This Is Us: Foster Care and Adoption

August 2022 · Forward in Hope

Most people think of foster care when they hear “Saint Francis Ministries.” And that makes sense, especially since it’s one of our most recognizable programs. Yet, with this recognition, comes misperceptions.

Thousands of young people throughout the U.S. wake up in a foster or kinship home on any given day. That’s a lot, and the number needs to go down. The goal of every foster or kinship placement is the eventual return of children to their biological families. Plain and simple. This means that foster care always serves as a last resort, ordered by the court, to keep kids safe.

It’s worth mentioning that we first do everything we can – again, in cooperation with the court and social services – to keep kids out of foster care through programs like Family Centered Treatment, Seeking Safety, and Family Preservation. We know that in most cases, youth function best and are happiest when they live with their birth parents.

Getting a child in foster care back home often requires intensive, family-centered services to begin building a healthy, stable household. We collaborate with community services, the courts, and everyone involved to ensure families have the resources, skills, and connections they need to regain wholeness.

In the meantime, foster families work hard to keep kids healthy and safe. They also love them. Let’s face it, being removed from your home – even if for your own protection – can be traumatic. So, we first try to place children with family members or trusted friends. When that’s not possible, we find them foster parents who will love them, care for them, and patiently help them adjust to their new, temporary situation.

“Foster parents are the cheerleaders for both the children and the bio family. We all win when families can stay connected and supported. Reintegration is our top goal.” Vicki Cain, Director of Foster Care Homes, Kansas

At Saint Francis, we believe strong families make children’s lives better. Every family deserves the opportunity to resolve conflicts, learn healthy parenting skills, enhance communication, and reconnect with each other. Until that can occur safely, foster parents play a vital role in providing for the care and protection of children placed in their homes.

Adoption

Sometimes, parents prove either unwilling or incapable of doing what they need to do so their children can return home. It’s sad, but the needs of the child must come first. When it’s not in the child’s best interest to return home, the court may sever parental rights and adoption becomes an option.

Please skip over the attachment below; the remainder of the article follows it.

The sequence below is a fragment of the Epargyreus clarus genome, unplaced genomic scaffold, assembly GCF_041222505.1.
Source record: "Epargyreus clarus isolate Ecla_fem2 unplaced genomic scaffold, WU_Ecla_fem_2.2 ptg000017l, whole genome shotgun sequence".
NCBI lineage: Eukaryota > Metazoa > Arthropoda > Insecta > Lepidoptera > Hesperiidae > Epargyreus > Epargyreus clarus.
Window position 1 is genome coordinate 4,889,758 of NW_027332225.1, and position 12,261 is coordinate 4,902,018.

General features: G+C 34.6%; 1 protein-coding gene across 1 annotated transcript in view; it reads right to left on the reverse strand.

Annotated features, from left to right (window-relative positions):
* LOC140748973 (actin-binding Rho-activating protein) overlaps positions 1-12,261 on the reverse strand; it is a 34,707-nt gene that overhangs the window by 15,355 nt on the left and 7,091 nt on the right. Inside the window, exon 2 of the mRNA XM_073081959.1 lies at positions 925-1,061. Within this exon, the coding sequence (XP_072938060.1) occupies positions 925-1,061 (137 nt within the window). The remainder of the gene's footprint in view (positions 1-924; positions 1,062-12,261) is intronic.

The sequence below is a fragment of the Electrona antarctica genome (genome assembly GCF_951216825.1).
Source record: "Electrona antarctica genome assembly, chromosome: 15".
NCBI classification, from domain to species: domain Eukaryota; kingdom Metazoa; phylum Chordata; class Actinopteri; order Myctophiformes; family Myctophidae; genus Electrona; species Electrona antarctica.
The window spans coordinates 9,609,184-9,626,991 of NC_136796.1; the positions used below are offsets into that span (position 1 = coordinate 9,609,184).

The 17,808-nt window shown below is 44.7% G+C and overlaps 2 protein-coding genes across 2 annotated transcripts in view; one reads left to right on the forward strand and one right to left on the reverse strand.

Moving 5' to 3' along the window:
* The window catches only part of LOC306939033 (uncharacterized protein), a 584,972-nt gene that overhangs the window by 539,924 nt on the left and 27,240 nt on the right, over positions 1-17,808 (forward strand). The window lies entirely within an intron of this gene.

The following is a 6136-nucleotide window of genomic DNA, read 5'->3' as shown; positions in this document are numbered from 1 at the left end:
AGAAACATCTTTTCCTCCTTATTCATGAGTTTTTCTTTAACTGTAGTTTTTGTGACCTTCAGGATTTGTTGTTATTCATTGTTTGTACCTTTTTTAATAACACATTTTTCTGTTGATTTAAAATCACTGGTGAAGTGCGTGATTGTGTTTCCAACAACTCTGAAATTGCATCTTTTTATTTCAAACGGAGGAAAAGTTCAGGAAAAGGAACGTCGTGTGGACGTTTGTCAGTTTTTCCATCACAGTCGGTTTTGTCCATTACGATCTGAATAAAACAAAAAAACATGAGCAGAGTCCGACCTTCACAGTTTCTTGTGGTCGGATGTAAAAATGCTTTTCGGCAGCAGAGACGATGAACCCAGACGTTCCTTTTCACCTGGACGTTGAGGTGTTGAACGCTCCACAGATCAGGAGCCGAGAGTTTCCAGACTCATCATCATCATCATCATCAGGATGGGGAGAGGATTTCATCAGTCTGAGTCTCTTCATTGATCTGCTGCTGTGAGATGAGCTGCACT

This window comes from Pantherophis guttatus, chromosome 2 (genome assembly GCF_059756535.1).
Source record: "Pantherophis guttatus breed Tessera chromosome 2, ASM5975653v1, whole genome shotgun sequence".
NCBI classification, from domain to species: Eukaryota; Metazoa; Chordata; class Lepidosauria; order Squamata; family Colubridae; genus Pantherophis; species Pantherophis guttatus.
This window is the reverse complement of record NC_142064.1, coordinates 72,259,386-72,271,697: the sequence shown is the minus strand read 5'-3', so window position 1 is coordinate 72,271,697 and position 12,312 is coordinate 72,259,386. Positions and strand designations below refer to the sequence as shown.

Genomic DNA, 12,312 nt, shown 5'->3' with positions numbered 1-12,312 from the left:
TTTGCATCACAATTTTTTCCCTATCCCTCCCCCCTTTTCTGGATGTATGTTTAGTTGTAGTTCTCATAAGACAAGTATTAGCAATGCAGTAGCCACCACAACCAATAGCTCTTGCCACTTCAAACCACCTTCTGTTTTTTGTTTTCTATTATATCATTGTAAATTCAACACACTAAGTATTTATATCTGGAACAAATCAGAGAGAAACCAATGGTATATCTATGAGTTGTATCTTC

Most children are adopted by a relative or by a foster family with which they have developed a positive, loving relationship.

Here’s the skinny on a few adoption myths:

Myth: Adoption is expensive.

Truth: Adoption through Saint Francis often results in little to no cost to adoptive parents.

Myth: You must be married and own your own home to adopt.

Truth: Families from a wide variety of living situations and economic backgrounds are eligible to adopt.

Myth: You must make significant changes to your home to adopt.

Truth: Homes are simply assessed for safety and appropriateness.

Myth: Only teenagers and infants are available for adoption.

Truth: The median age for adoptive children is 8.

As you might imagine, it takes lots of resources to properly support foster families and the children in their care. Your financial support makes you our partner in ensuring children in care have everything they need to be healthy, safe, and happy.

Here’s how your donation can help children in foster care:

  • Purchase items that enhance their well-being, i.e., bicycles and helmets, athletic equipment, zoo passes, movie tickets, bowling passes, extracurricular school fees, etc.
  • Assistance with last-minute expenses, i.e., Christmas or birthday events.
  • Hosting continuing education trainings for foster families.
  • Sharing the need for more foster and adoptive families.

That last one is the most important. Remember the number of children in foster care placement? That’s why we always need more foster parents – people like you, dedicated to helping children and families heal, grow, and rediscover hope. Learn how you can make the world more welcoming for a child, even if it just means providing brief respite for another foster family. Visit our foster care page.

Or, if you prefer, simply donate. We make it easy to give and to designate where you want your gift to go.

Every dollar helps. Every dollar makes the world better, one child at a time.

   

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